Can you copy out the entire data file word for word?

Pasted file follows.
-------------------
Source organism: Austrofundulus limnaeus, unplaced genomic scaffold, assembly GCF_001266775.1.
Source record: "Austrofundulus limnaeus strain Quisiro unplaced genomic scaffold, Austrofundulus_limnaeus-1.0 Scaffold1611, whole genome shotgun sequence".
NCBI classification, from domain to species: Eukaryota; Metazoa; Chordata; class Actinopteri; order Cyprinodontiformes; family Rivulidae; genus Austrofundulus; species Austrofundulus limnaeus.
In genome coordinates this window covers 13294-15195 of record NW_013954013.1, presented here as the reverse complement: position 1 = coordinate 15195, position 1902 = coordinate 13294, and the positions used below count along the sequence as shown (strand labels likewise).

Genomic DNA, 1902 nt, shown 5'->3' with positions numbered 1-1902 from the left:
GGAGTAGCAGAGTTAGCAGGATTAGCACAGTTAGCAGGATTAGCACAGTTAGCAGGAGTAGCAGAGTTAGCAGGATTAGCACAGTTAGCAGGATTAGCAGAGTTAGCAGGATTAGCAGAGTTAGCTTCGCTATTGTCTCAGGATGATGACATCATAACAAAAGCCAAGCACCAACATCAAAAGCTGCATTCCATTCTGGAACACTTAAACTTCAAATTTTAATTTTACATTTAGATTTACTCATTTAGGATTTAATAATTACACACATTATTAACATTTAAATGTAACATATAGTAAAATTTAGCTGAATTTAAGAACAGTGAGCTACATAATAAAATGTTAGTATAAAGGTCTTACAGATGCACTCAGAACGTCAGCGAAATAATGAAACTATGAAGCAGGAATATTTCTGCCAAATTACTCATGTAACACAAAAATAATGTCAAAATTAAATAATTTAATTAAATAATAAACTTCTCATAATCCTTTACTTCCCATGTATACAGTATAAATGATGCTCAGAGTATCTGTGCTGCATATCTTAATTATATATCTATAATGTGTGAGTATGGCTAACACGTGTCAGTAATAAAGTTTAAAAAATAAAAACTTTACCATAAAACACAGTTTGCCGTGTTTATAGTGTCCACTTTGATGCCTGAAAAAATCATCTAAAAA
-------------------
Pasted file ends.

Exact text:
Source organism: Austrofundulus limnaeus, unplaced genomic scaffold, assembly GCF_001266775.1.
Source record: "Austrofundulus limnaeus strain Quisiro unplaced genomic scaffold, Austrofundulus_limnaeus-1.0 Scaffold1611, whole genome shotgun sequence".
NCBI classification, from domain to species: Eukaryota; Metazoa; Chordata; class Actinopteri; order Cyprinodontiformes; family Rivulidae; genus Austrofundulus; species Austrofundulus limnaeus.
In genome coordinates this window covers 13294-15195 of record NW_013954013.1, presented here as the reverse complement: position 1 = coordinate 15195, position 1902 = coordinate 13294, and the positions used below count along the sequence as shown (strand labels likewise).

Genomic DNA, 1902 nt, shown 5'->3' with positions numbered 1-1902 from the left:
GGAGTAGCAGAGTTAGCAGGATTAGCACAGTTAGCAGGATTAGCACAGTTAGCAGGAGTAGCAGAGTTAGCAGGATTAGCACAGTTAGCAGGATTAGCAGAGTTAGCAGGATTAGCAGAGTTAGCTTCGCTATTGTCTCAGGATGATGACATCATAACAAAAGCCAAGCACCAACATCAAAAGCTGCATTCCATTCTGGAACACTTAAACTTCAAATTTTAATTTTACATTTAGATTTACTCATTTAGGATTTAATAATTACACACATTATTAACATTTAAATGTAACATATAGTAAAATTTAGCTGAATTTAAGAACAGTGAGCTACATAATAAAATGTTAGTATAAAGGTCTTACAGATGCACTCAGAACGTCAGCGAAATAATGAAACTATGAAGCAGGAATATTTCTGCCAAATTACTCATGTAACACAAAAATAATGTCAAAATTAAATAATTTAATTAAATAATAAACTTCTCATAATCCTTTACTTCCCATGTATACAGTATAAATGATGCTCAGAGTATCTGTGCTGCATATCTTAATTATATATCTATAATGTGTGAGTATGGCTAACACGTGTCAGTAATAAAGTTTAAAAAATAAAAACTTTACCATAAAACACAGTTTGCCGTGTTTATAGTGTCCACTTTGATGCCTGAAAAAATCATCTAAAAA